Come, let us all celebrate the new spirit of bipartisanship that's sweeping the land. The air is cleaner, the water tastes like it came from a mountain stream, poverty is being erased, global warming has been tamed, the economy is robust. And, inside the beltway, one sees a new spirit of compromise and cooperation that makes it a snap to resolve thorny moral/political issues such as the right of medical providers to not engage in practices that violate their religious or moral views.
For example, just Saturday, The Washington Post reported on the administration's rollback of a Bush administration regulation protecting health care workers who didn't want to perform abortions or engage in other medical practices they found objectionable.
"We've been concerned that the way the Bush rule is written, it could make it harder for women to get the care they need," said an HHS official who spoke on the condition of anonymity for the same reason. "It is worded so vaguely that some have argued it could limit family-planning counseling and even potentially blood transfusions and end-of-life care."
Okay, that's reasonable, right? The Bushers were too extreme. Let's find common ground
Interested parties from across the political spectrum reacted to the announcement with a refreshing and long awaited tone of reconciliation and good will, all seeking a reasonable solution to this latest regulatory Gordian knot. The administration noted that people have 30 days to comment on its action, and that they're willing to compromise.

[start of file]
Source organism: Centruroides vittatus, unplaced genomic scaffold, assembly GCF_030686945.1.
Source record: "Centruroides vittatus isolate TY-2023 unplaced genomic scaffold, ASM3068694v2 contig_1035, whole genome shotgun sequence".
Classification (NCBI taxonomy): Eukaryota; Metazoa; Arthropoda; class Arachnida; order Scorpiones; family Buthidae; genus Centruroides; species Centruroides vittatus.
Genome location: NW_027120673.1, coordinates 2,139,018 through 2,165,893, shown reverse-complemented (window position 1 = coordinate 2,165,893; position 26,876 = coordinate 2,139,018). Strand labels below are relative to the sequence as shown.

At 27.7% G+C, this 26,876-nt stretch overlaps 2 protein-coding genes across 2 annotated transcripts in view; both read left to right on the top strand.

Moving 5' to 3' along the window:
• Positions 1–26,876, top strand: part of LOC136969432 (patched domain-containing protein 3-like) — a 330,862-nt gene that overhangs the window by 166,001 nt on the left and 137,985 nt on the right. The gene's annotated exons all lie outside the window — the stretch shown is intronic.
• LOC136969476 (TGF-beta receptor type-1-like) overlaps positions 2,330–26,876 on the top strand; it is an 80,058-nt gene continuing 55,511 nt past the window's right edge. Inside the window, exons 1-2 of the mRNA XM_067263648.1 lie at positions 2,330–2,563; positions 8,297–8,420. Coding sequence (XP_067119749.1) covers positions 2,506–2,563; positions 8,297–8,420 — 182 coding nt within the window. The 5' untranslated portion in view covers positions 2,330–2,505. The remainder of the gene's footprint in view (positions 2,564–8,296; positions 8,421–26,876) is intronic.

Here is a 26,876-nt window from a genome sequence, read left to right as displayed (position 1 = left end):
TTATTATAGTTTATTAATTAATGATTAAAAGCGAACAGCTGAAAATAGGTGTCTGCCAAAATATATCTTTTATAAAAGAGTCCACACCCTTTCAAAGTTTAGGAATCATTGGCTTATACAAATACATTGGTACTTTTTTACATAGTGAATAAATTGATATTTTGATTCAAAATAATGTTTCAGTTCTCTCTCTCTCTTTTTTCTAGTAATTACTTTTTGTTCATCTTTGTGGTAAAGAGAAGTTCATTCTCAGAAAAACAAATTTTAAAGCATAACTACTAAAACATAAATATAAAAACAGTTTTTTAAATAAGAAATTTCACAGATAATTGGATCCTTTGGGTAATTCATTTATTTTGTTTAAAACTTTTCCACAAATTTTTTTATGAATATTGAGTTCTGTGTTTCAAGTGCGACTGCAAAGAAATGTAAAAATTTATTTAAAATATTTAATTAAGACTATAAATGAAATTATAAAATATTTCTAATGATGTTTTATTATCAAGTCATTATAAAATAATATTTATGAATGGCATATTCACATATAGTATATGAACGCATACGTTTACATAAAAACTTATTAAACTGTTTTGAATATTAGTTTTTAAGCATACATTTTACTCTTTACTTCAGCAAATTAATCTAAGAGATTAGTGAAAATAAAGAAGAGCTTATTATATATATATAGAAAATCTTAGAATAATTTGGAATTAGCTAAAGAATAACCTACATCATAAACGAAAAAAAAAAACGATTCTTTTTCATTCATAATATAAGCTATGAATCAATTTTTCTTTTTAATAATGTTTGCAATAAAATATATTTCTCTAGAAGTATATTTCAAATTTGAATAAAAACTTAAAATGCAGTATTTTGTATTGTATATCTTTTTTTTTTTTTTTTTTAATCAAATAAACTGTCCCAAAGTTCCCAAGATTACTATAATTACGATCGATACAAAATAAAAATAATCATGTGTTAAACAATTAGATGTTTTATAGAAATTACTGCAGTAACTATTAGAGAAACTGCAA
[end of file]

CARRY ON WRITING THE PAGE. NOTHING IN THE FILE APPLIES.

Don'tcha just love that word -- compromise. Makes ya feel all warm and fuzzy inside like ya just swallowed a large, hairy caterpillar, and it's dancing in your belly.
Consider the thoughtful comments of David Stevens, head of the Christian Medical & Dental Associations: "It is open season to again discriminate against health-care professionals. Our Founding Fathers, who bled and died to guarantee our religious freedom, are turning over in their graves."
Or, on the other side, look at how willing some are to seek regulatory changes that meet all needs. "Our general feeling is this was an area that does not cry out for further clarification," said Marcia D. Greenberger, co-president of the National Women's Law Center. "I would be skeptical."
Yes, Obama Nation has brought us beyond the dark and divisive politics of extremism and ideological purity to a new world of — well — extremism and ideological purity. But it's different, right? I mean, you can just feel the love. Oh, my fellow Americans, be the love. (Without sex, of course.)